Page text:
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India seeks to build up ties with Sri Lanka after reluctance during Tamil insurgency

The Indian government finds increased freedom to compete against China's growing influence in Sri Lanka.

SM Krishna, the Indian external affairs minister, left, greets Sri Lanka President Mahinda Rajapaksa during his visit last week.
SM Krishna, the Indian external affairs minister, left, greets Sri Lanka President Mahinda Rajapaksa during his visit last week.

CHENNAI, INDIA // With the dream of Tamil nationalism all but crushed, the Indian government finds increased freedom to compete against China's growing influence in Sri Lanka.

For years, India was torn between its desire to engage with Sri Lanka and the need to appease strong Tamil sentiment among its own citizens in the state of Tamil Nadu.

Last week's visit by the External Affairs Minister S M Krishna to Sri Lanka was an attempt to tread this fine line - combining talks with President Mahinda Rajapakse on increased economic cooperation with a trip to the war-ravaged areas in the north, where he assured the Tamil population of India's continued support.

A 30-year war waged by the Liberation Tigers of Tamil Eelam (LTTE) against the majority Sinhalese population came to a brutal end in May 2009 when the military crushed the last of the insurgent forces and killed its leader, Velupillai Prabhakaran.

Mr Krishna was the first Indian minister since the end of the war to visit Killinochi, once the headquarters of the Tamil Tigers, where he called for a "meaningful devolution package" that "would create the necessary conditions for a lasting political settlement."

The Tamils want increased control over their affairs and an end to government policies that favour the Sinhalese, who are the majority population on the island.

While the war raged, the Indian government was reluctant to do anything that might be construed as support for Mr Rajapakse's ruthless counterinsurgency. So, India turned down offers from the Sri Lankan government to sell it arms and invest in major economic projects.

That left the door open to China, which snapped up investment opportunities, exemplified by the US$1.5 billion (Dh5.5bn) port it helped to build at Hambantota on the southern tip of the island.

In interviews last year, Mr Rajapakse said the Hambantota project was only given to the Chinese after India failed to take them up on the offer.

The Indian foreign ministry denies claims that its famously sluggish bureaucracy was responsible for India missing out on the opportunity, which gave China a vital foothold along one of the busiest shipping lanes in the world.

"The technical requirements were such that Indian companies did not consider the project feasible," said a foreign ministry spokesman, and added that the port would still benefit India, which accounts for two-thirds of Sri Lanka's trade.

India has preferred smaller projects. During his visit to the war-ravaged district of Jaffna last week, Mr Krishna cut the ribbon on India-built housing projects and schools, handed out bicycles and announced plans to renovate a stadium, cultural centre and industrial zone.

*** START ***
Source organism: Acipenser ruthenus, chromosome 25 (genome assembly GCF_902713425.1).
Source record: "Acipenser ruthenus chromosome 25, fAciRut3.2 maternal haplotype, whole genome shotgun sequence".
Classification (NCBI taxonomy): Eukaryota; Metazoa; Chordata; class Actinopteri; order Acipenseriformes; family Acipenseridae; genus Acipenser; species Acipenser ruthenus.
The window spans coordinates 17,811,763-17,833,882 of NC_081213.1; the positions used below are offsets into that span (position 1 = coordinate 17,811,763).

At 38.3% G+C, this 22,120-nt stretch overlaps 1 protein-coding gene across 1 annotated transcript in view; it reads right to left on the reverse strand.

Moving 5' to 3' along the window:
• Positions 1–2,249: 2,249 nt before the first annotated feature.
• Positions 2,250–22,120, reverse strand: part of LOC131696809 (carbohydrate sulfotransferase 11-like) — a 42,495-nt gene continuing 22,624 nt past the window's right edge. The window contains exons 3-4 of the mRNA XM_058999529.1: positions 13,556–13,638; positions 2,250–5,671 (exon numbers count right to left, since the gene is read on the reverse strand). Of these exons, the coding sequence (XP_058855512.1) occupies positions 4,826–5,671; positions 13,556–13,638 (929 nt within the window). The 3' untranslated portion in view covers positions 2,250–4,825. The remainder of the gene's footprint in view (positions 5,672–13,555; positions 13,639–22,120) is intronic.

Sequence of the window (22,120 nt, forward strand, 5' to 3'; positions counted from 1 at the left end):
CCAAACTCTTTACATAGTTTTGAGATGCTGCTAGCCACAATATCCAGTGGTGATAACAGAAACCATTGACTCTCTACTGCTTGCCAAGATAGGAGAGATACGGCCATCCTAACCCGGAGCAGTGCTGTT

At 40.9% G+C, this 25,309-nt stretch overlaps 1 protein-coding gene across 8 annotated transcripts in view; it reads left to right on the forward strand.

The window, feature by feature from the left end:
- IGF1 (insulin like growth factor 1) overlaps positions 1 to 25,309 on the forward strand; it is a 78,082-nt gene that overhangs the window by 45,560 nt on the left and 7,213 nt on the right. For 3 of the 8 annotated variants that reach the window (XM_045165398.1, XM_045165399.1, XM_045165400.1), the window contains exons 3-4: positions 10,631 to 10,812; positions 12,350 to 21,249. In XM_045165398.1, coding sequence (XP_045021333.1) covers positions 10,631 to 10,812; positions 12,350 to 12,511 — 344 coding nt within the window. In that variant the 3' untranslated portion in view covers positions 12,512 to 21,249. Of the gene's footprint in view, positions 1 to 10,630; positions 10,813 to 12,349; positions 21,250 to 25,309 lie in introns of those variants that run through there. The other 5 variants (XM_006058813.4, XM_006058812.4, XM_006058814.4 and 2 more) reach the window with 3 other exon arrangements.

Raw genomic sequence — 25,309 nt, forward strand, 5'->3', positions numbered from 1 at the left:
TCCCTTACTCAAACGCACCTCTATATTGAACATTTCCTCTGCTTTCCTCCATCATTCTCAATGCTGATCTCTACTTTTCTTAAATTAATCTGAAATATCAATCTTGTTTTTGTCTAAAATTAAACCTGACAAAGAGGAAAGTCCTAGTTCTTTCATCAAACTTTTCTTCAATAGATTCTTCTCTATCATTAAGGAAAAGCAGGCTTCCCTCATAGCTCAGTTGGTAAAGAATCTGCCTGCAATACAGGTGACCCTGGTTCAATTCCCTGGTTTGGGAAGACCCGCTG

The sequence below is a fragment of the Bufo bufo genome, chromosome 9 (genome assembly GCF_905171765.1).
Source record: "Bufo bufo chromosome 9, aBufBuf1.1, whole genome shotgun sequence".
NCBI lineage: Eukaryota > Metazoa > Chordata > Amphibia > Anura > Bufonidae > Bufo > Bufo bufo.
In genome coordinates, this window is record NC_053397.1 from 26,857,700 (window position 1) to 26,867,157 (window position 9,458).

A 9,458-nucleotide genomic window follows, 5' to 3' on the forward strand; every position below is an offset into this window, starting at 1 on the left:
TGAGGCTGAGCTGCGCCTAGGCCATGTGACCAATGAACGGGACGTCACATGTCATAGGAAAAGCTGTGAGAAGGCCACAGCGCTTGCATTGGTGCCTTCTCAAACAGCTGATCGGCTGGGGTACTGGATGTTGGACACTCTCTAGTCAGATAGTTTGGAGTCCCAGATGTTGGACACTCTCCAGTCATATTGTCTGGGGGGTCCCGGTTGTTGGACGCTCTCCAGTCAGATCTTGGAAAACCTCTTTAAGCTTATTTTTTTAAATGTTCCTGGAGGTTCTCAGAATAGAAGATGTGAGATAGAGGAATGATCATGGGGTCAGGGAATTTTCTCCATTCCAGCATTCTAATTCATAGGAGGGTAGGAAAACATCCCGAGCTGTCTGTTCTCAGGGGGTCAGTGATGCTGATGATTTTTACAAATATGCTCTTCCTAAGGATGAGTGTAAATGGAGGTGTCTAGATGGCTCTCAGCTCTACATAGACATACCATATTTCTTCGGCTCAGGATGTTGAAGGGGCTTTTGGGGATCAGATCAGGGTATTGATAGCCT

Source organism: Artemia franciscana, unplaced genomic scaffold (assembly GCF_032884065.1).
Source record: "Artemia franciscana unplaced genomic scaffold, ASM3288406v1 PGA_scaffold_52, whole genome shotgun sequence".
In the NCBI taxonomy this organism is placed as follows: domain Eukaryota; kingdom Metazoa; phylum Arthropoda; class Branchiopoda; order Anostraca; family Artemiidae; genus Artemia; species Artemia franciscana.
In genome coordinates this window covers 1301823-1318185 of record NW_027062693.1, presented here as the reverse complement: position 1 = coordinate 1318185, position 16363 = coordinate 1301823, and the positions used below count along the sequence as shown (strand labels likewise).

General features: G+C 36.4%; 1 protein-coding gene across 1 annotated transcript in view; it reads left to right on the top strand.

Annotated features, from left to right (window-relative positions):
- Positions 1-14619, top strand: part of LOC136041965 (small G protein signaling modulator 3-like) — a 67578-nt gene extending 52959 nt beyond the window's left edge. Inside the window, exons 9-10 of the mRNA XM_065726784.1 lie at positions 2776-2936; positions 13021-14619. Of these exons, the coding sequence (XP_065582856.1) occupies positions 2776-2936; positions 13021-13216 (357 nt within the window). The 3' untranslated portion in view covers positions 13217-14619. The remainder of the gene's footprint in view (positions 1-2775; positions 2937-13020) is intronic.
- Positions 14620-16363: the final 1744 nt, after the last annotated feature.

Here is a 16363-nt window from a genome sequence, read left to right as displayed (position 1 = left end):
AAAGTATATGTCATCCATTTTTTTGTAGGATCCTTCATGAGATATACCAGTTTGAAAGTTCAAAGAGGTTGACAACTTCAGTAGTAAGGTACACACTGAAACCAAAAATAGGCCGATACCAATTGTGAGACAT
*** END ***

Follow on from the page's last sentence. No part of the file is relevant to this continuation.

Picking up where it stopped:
Its investments are not focused purely on the Tamil regions. India is paying for a new railway line from Galle to Induruwa in the south, and announced 2.5 billion rupees (Dh183 million) in educational scholarships for all Sri Lankans.

Across the short stretch of water that divides Sri Lanka from Tamil Nadu, these limited initiatives are seen as a betrayal.

"It is a great injustice to the Tamil people," said Nanjil Sanbath, spokesman for the MDMK, a vehemently pro-Tamil party based in Chennai. "The Indian government and the rest of the world are lining up to support Rajapakse, while the Tamils are made to suffer like animals."

After the war, more than 300,000 Tamils were herded into internment camps while the government tried to identify former rebel fighters. Most have now been released, and the government said this weekend that only 550 people remain in detention.

Tamil activists are still seeking Mr Rajapakse's prosecution for war crimes. More than 7,000 people are thought to have died in the final months of the conflict in 2009.

But while the battle for accountability continues, hopes for a separate Tamil homeland are dim.

"The situation is very gloomy," said Father Gaspar Raj, a Catholic priest whose radio station in the Philippines became the voice of Tamil nationalism in the 1980s and 1990s. "There is no hope of the rebellion restarting. The military capability of the LTTE to wage another war has been crushed."

Rumours still abound in Tamil Nadu that Prabhakaran, who had built an almost mythical aura around himself, is still alive somewhere, hiding out and waiting for the right moment to restart his campaign.

"The radical elements of the movement had crystallised in one man," said K Venkataraman, the deputy editor at The Hindu newspaper in Chennai, who closely documented the insurgency for many years.

"Tamil nationalism became synonymous with Prabhakaran to the extent that when he died, the movement died."

But the staunchest supporters of the Tamils still see hope for the movement, which remains strong among the Tamil diaspora in Australia, Europe and North America.

"People see May 2009 as the end of Tamil nationalism," said Father Gaspar. "I see it as a rebirth. There was always too much militarism in the LTTE. Now we will fight without violence. The sense of defeat and loss will give a new impetus for Tamil identity to blossom."


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